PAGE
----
Title:
Secure key management using programable control vector checking
United States Patent 5007089


Abstract:
The invention includes a control vector checking code respository located either within the same system as the crytographic facility or alternately remotely from the system containing the cryptographic facility. The control vector checking code repository will be linked to the cryptographic facility by one of several means. A first means for linking the repository to the cryptographic facility would include a physically secure data communications link. A second means for connecting the repository to the cryptographic facility would be by using an insecure channel with authentication, wherein either a modification detection code or alternately a message authentication code would be transmitted to the cryptographic facility and then the desired control vector checking code would be transmitted over the link. The cryptographic facility will include a code authorization mechanism to compare the transmitted MAC or MDC with a corresponding value computed from the received control vector checking code. If the two values of the MDC or the MAC compare, then the control vector checking code is authenticated and loaded into the control vector checking unit for carrying out the control vector checking operations desired. The control vector checking code repository can be located in a remote system connected by means of the communications link to the crypto facility, or alternately the repository can reside in the same system as the crypto facility. This provides for the dynamic updating of control vector checking code, where improvements or alterations are made to the control vector checking sequence. This also provides for a reduced memory size in the crypto facility, being sufficiently large to accommodate subsidiary control vector checking applications, with alternate control vector checking applications requiring the reloading of the control vector checking unit from the repository.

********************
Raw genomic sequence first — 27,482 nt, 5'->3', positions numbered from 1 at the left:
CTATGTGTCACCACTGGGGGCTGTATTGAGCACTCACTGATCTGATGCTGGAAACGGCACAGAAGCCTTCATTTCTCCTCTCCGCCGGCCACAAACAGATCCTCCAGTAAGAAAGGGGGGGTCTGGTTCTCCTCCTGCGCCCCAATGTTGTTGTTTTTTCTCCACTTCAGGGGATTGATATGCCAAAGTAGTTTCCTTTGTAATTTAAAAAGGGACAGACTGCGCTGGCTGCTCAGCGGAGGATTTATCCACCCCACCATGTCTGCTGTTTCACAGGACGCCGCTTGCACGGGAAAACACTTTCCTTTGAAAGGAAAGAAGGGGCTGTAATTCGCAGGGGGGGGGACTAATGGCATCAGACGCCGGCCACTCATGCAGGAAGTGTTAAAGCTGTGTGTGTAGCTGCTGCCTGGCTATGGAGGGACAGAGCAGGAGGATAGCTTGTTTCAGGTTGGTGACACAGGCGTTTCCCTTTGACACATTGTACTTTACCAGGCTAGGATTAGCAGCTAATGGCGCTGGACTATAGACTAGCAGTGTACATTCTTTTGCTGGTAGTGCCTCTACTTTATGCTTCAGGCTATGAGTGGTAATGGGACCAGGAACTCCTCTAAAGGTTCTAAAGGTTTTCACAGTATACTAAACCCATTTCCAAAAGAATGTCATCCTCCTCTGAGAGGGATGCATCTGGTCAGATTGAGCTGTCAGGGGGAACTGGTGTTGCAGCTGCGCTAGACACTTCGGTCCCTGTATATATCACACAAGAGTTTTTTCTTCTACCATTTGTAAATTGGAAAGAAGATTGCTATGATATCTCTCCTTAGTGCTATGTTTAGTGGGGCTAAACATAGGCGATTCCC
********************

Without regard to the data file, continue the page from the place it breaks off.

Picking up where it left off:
Inventors:
Matyas, Stephen M. (Manassas, VA)
Johnson, Donald B. (Manassas, VA)
Le, An V. (Manassas, VA)
Martin, William C. (Concord, NC)
Prymak, Rostislaw (Dumfries, VA)
Wilkins, John D. (Somerville, VA)
Application Number:
07/506319
Publication Date:
04/09/1991
Filing Date:
04/09/1990
Assignee:
International Business Machines Corporation (Armonk, NY)
Primary Class:
Other Classes:
713/172
International Classes:
G06F21/22; G09C1/00; H04L9/08; (IPC1-7): H04K1/00
Field of Search:
380/21, 380/23-25, 380/49
View Patent Images:
US Patent References:
4941176Secure management of keys using control vectors1990-07-10Matyas et al.380/21
4924515Secure management of keys using extended control vectors1990-05-08Matyas et al.380/25
4924514Personal identification number processing using control vectors1990-05-08Matyas et al.380/24
4918728Data cryptography operations using control vectors1990-04-17Matyas et al.380/21
4908861Data authentication using modification detection codes based on a public one way encryption function1990-03-13Matyas et al.380/25
4850017Controlled use of cryptographic keys via generating station established control values1989-07-18Matyas et al.380/21
4723284Authentication system1988-02-02Munck et al.380/25
4723283Data transmission system1988-02-02Nagasawa et al.380/24
4683968System for preventing software piracy employing multi-encrypted keys and single decryption circuit modules1987-08-04Appelbaum et al.380/25
4620276Method and apparatus for asynchronous processing of dynamic replication messages1986-10-28Daniell et al.364/200